Thursday

9th Apr 2020

Fresh anti-German slur from Italian official

With his country’s leader still embroiled in controversy, the Italian under-secretary of State for Industry, Stefano Stefani has attacked the German people in another extraordinary outburst from a member of the Italian government.

In a letter addressed to his party members, the Lega Nord party member writes: "We know them, the German people. They always want to be the best in the class and inhabit our beaches in the summer, punch-drunk with arrogant self-confidence."

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The letter, published in the official Lega Nord newspaper, La Padania, Will do nothing to ease relations between the two countries, already strained after the Italian Prime Minister, Silvio Berlusconi compared German MEP Martin Schulz to a Nazi concentration camp commander.

The Financial Times Deutschland reports that the German Chancellor Gerhard Schröder, who recently summoned the Italian ambassador in Berlin to explain Mr Berluconi’s comments was planning to spend his vacation in Italy at the end of July.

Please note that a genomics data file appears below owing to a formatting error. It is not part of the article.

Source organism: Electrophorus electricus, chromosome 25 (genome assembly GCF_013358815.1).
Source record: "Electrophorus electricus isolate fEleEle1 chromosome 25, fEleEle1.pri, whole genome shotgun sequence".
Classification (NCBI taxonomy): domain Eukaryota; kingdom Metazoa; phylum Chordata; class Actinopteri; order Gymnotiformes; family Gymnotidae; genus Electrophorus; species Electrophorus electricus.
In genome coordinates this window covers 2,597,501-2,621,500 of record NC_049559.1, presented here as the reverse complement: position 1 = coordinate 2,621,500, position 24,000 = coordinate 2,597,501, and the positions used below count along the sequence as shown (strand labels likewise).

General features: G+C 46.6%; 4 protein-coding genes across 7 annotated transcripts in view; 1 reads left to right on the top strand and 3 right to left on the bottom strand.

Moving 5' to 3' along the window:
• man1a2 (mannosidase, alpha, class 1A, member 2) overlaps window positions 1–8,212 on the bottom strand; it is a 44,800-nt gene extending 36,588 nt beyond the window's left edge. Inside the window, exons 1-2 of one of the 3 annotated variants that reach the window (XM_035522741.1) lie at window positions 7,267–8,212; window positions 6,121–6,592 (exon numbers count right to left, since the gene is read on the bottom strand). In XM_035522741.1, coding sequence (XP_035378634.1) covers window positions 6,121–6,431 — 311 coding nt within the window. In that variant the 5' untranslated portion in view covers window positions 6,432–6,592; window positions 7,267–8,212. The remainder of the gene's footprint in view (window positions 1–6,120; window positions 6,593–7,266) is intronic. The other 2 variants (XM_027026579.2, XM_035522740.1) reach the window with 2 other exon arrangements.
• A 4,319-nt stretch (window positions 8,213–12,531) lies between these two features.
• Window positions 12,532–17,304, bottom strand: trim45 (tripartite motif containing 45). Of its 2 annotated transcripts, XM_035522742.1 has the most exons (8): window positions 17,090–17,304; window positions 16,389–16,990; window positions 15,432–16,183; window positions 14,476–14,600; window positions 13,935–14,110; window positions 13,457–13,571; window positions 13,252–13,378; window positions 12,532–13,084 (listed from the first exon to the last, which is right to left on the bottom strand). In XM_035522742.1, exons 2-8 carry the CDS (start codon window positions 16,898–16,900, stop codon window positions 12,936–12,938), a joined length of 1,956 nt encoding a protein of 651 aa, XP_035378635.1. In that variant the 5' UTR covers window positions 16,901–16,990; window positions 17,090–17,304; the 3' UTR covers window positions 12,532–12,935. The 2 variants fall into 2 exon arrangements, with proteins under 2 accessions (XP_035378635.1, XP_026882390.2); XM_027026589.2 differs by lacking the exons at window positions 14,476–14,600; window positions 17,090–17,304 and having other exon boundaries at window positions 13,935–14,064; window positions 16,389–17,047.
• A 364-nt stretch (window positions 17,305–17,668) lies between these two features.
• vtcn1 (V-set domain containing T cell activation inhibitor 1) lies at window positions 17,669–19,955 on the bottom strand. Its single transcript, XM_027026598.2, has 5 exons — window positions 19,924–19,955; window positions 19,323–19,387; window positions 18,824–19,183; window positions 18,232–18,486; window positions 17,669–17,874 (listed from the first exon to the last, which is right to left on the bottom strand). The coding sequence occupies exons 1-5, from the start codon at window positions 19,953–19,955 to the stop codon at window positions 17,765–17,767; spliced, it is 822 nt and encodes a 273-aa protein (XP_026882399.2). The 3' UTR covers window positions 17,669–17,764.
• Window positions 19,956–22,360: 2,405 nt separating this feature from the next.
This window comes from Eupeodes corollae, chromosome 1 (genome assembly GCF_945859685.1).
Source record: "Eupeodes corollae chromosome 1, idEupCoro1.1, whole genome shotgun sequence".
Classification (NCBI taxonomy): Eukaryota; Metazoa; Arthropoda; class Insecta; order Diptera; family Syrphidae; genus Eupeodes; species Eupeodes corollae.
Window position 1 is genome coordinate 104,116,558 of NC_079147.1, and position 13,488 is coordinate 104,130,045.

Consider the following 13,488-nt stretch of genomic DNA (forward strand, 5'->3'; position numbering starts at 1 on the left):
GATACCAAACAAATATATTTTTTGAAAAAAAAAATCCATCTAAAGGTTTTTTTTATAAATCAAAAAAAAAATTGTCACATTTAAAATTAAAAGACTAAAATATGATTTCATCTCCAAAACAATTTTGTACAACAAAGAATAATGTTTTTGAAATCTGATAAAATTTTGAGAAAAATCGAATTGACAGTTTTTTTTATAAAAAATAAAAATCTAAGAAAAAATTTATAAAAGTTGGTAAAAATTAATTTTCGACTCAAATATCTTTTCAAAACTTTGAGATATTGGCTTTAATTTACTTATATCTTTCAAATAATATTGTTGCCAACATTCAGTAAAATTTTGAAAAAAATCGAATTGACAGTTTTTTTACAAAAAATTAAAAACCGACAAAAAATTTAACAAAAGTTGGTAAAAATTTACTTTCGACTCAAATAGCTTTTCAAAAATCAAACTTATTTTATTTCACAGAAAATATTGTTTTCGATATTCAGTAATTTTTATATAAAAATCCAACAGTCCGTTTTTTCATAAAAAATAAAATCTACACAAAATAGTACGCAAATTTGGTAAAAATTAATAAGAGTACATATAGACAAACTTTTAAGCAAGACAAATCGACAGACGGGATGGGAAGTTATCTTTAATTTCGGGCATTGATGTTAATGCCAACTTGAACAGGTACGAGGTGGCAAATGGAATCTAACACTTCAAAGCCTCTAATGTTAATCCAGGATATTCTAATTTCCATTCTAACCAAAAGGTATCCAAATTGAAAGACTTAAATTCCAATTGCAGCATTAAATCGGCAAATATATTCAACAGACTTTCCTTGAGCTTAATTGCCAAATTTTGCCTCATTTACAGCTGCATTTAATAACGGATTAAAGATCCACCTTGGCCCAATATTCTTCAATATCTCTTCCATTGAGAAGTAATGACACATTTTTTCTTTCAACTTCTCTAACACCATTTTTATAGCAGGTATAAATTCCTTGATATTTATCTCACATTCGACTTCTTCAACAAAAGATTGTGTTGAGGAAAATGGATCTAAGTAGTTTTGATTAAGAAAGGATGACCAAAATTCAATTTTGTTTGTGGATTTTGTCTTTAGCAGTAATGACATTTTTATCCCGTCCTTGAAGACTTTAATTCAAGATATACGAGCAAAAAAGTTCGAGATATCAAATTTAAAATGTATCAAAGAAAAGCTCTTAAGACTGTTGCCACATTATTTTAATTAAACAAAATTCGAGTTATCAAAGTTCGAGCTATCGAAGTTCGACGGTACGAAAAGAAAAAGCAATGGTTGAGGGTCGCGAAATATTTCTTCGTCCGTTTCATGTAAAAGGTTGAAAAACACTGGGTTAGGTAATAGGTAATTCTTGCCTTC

The German Foreign Minister Joschka Fischer and Minister of Interior Otto Schily are also said to have property in the Italian province of Tuscany.

Mr Schulz is also in Mr Stefani's firing line. According to reports, Mr Stefani has alleged that Mr Schulz has grown up in "a society of beer and French fries".

A never-ending story?

And all this while the Berlusconi drama continues. Mr Schulz has demanded an apology from Mr Berlusconi to be made to the European Parliament.

"[Mr] Berlusconi has a new version of the story every day," the German MEP told Bild am Sonntag. The Italian leader should apologise and assure that nothing like this will repeat, Mr Schulz added.

The president of the Parliament, Pat Cox also thinks that Italian Prime minister and chair of the EU presidency, should end this row with a statement from the parliament's tribune.

Budget Commissioner Michaele Schreyer has announced that Mr Berlusconi has personally apologised to her. He had no intentions to offend the German people, Mrs Schreyer, told Handelsblatt on Saturday (5 July).

This apology "must be accepted" so that the burden from the Italian presidency is taken away, she concluded.

The government may hope to draw a line under the affair this week when approximately 10 Italian ministers, including Mr Stefani's boss, are expected to address the European Parliament on Tuesday and Wednesday (8-9 July).

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